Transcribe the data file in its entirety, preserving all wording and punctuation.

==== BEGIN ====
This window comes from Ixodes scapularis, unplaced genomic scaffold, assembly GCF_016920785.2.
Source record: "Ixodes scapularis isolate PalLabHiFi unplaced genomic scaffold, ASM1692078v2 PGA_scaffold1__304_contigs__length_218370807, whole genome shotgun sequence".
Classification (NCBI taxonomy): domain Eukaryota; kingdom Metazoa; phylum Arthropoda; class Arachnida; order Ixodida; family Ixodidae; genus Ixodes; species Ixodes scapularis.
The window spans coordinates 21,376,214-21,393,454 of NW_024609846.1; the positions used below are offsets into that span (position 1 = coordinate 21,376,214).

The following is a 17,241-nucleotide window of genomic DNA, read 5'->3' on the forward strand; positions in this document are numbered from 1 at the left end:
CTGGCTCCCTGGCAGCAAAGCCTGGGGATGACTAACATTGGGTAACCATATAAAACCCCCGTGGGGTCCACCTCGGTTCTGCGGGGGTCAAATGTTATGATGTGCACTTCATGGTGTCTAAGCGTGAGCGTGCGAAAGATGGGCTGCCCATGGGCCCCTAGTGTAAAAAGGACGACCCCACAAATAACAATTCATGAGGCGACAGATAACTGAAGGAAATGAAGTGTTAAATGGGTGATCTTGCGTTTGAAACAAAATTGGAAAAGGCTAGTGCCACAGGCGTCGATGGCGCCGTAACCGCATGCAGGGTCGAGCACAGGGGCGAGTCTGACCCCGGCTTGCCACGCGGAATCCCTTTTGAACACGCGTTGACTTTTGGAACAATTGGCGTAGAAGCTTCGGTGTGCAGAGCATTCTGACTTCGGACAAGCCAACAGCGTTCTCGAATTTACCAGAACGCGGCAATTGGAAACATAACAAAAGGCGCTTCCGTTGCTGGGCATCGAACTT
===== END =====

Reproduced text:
This window comes from Ixodes scapularis, unplaced genomic scaffold, assembly GCF_016920785.2.
Source record: "Ixodes scapularis isolate PalLabHiFi unplaced genomic scaffold, ASM1692078v2 PGA_scaffold1__304_contigs__length_218370807, whole genome shotgun sequence".
Classification (NCBI taxonomy): domain Eukaryota; kingdom Metazoa; phylum Arthropoda; class Arachnida; order Ixodida; family Ixodidae; genus Ixodes; species Ixodes scapularis.
The window spans coordinates 21,376,214-21,393,454 of NW_024609846.1; the positions used below are offsets into that span (position 1 = coordinate 21,376,214).

The following is a 17,241-nucleotide window of genomic DNA, read 5'->3' on the forward strand; positions in this document are numbered from 1 at the left end:
CTGGCTCCCTGGCAGCAAAGCCTGGGGATGACTAACATTGGGTAACCATATAAAACCCCCGTGGGGTCCACCTCGGTTCTGCGGGGGTCAAATGTTATGATGTGCACTTCATGGTGTCTAAGCGTGAGCGTGCGAAAGATGGGCTGCCCATGGGCCCCTAGTGTAAAAAGGACGACCCCACAAATAACAATTCATGAGGCGACAGATAACTGAAGGAAATGAAGTGTTAAATGGGTGATCTTGCGTTTGAAACAAAATTGGAAAAGGCTAGTGCCACAGGCGTCGATGGCGCCGTAACCGCATGCAGGGTCGAGCACAGGGGCGAGTCTGACCCCGGCTTGCCACGCGGAATCCCTTTTGAACACGCGTTGACTTTTGGAACAATTGGCGTAGAAGCTTCGGTGTGCAGAGCATTCTGACTTCGGACAAGCCAACAGCGTTCTCGAATTTACCAGAACGCGGCAATTGGAAACATAACAAAAGGCGCTTCCGTTGCTGGGCATCGAACTT